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  • Oral presentation
  • Open Access

Diastolic function from tagged MRI and myocardial fibrosis: the Multi-Ethnic study of Atherosclerosis (MESA)

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Journal of Cardiovascular Magnetic Resonance201315 (Suppl 1) :O82

  • Published:


  • Diastolic Dysfunction
  • Diastolic Function
  • Myocardial Fibrosis
  • Circumferential Strain
  • Diffuse Myocardial Fibrosis


MRI-derived T1 times are associated with diffuse interstitial myocardial fibrosis. LV diastolic dysfunction and fibrosis are important components of cardiac disease, but their relationship has not been firmly established. Early diastolic strain rate (Epeak) has been validated as an indicator of diastolic function by tagged MRI. We derive a novel strain relaxation index (SRI) based on circumferential strain from tagged MRI to indicate early phases of diastolic dysfunction. SRI is defined as the ratio of very early myocardial relaxation time and tissue compliance. We will assess the relationship between diastolic dysfunction assessed by both SRI and Epeak with myocardial fibrosis.


We included MESA participants who underwent MRI examination (delayed gadolinium enhancement, T1 mapping, and cardiac tagging) without visual myocardial replacement scar between 2010 -2012. Harmonic phase analysis was used to compute mid-ventricular circumferential strains and strain rates (Figure 1). SRI was calculated as the difference between post-systolic and systolic times of the strain peaks (indicator of very early myocardial relaxation), divided by the Epeak (a measure of tissue compliance); normalized by the total relaxation time (difference between the RR interval and the systolic interval). Greater SRI values indicated greater diastolic dysfunction. To assess myocardial fibrosis, mid ventricular short-axis T1 maps at pre- and 12' post-contrast injection were acquired using the MOLLI sequence. Linear regression evaluated the cross-sectional relationship between post-contrast T1 times and, SRI and Epeak (both in logarithmic scale). The models included adjustments for covariates that affect T1 times (model 1 = glomerular filtration rate, pre-contrast T1 times adjusted to the heart rate, time difference between gadolinium injection and imaging, and gadolinium dosage in mmol/kg) and demographic parameters (model 2 = model 1 + age, gender, ethnicity).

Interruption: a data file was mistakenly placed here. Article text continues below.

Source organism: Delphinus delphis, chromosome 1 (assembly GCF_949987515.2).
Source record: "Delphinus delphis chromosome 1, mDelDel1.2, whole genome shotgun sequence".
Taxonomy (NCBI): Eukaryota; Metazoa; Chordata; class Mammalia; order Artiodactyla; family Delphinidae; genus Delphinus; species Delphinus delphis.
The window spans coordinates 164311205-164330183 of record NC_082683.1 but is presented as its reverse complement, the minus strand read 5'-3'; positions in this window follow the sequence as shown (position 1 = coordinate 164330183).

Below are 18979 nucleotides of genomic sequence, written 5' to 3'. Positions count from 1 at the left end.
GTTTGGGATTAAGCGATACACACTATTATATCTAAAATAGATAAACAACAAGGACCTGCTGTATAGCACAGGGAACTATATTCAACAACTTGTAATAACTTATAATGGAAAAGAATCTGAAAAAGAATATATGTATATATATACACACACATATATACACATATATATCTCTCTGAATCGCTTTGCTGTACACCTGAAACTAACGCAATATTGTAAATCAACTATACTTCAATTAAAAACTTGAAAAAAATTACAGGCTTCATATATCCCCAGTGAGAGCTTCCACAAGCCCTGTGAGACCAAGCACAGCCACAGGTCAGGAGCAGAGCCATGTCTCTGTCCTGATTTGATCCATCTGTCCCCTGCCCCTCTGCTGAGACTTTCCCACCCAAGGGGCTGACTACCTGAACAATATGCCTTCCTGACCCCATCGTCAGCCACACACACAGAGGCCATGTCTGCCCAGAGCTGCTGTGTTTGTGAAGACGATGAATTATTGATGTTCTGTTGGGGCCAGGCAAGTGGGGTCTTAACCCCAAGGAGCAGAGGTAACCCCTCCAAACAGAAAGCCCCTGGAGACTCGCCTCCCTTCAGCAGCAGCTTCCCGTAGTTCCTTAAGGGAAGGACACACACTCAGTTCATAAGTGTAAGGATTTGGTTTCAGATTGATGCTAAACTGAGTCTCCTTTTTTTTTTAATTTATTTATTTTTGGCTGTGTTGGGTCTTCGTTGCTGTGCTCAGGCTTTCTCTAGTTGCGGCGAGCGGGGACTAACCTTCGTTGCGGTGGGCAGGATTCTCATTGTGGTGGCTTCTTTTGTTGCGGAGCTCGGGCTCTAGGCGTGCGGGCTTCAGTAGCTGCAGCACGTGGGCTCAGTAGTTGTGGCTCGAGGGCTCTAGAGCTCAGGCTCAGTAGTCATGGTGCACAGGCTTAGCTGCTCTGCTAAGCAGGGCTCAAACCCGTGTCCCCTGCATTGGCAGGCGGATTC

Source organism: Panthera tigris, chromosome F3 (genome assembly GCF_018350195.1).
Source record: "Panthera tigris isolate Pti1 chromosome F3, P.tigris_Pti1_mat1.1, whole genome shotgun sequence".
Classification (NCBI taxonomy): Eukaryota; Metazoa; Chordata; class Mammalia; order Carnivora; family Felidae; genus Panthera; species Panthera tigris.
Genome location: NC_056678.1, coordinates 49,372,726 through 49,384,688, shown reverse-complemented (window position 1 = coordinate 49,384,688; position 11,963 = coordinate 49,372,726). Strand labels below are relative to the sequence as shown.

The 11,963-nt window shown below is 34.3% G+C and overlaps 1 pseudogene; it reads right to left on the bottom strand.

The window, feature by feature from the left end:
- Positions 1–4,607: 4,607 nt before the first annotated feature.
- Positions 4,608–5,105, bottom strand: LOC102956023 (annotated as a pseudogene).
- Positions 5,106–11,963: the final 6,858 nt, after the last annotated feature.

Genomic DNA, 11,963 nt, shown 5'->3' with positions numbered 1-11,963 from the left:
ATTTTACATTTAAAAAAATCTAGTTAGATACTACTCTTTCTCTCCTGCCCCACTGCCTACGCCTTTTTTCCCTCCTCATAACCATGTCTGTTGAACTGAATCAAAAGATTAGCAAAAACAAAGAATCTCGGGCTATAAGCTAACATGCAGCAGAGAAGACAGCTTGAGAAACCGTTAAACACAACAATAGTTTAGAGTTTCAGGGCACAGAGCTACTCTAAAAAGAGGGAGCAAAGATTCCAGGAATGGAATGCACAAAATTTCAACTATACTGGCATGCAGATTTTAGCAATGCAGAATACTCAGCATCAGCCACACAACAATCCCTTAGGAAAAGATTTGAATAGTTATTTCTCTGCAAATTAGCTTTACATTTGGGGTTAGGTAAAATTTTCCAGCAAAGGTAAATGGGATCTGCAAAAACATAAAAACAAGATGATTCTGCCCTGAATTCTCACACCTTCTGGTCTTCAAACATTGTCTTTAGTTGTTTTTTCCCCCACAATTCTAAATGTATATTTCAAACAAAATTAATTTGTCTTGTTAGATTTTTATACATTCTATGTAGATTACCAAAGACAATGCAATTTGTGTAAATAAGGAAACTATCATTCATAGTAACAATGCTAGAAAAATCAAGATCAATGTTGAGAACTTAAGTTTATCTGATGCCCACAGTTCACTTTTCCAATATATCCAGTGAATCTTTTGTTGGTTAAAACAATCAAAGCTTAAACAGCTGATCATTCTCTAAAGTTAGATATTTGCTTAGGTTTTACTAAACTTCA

Figure 1
Figure 1

Illustration of the calculation of the proposed SRI from the circumferential strain (top) and strain rate curves (bottom). More negative strain values indicate greater circumferential shortening.


1080 participants (52.7% women, mean age 67±9 years, 51% Caucasian, 12% Chinese-American, 22% African-American, 15% Hispanic) were considered and 97 excluded due to the presence of myocardial scar. Mean values for logSRI, logEpeak and T1 (12min) were 0.95±0.58 s, 0.11±0.04 /s and 455±40 ms respectively. SRI and post-contrast T1 times were inversely related (Table 1). This relation remained significant after adjustment for covariates in models 1 and 2. Epeak was not related to post-contrast T1 times in any of the models.

Table 1

Coefficients (p-values) for linear regression between of SRI and Epeak (in logarithmic scale), and post-contrast T1 times at 12'. Model 1 included covariates glomerular filtration rate, pre-contrast T1 values adjusted to the heart rate, time difference between gadolinium injection and imaging, and gadolinium dosage in mmol/kg. Model 2 included adjustment for age, gender and ethnicity in addition to model 1 covariates.

Diastolic function parameter

Coefficient (p value)



Model 1

Model 2

E peak

4.6E-4 (0.125)

3.4E-4 (0.311)

6.5E-4 (0.073)


-1.04E-3 (0.021)

-1.14E-3 (0.014)

-1.15E-3 (0.022)


Diffuse myocardial fibrosis as assessed by decreased T1 times was associated with worse diastolic function as assessed by increased values of SRI. SRI as a diastolic function marker is more sensitive to the presence of myocardial fibrosis than the conventionally used Epeak.


NHLBI grant - HL066075.

Authors’ Affiliations

Radiology, Johns Hopkins Hospital, Baltimore, MD, USA
Radiology and Imaging Sciences, National Institutes of Health, Bethesda, MD, USA
Department of Cardiology, Wake Forest University Health Sciences, Winston-Salem, NC, USA
Department of Radiology, UCLA School of Medicine, Los Angeles, CA, USA
National Institutes of Health, Bethesda, MD, USA
Cardiology, Johns Hopkins Hospital, Baltimore, MD, USA


© Venkatesh et al; licensee BioMed Central Ltd. 2013

This article is published under license to BioMed Central Ltd. This is an Open Access article distributed under the terms of the Creative Commons Attribution License (, which permits unrestricted use, distribution, and reproduction in any medium, provided the original work is properly cited.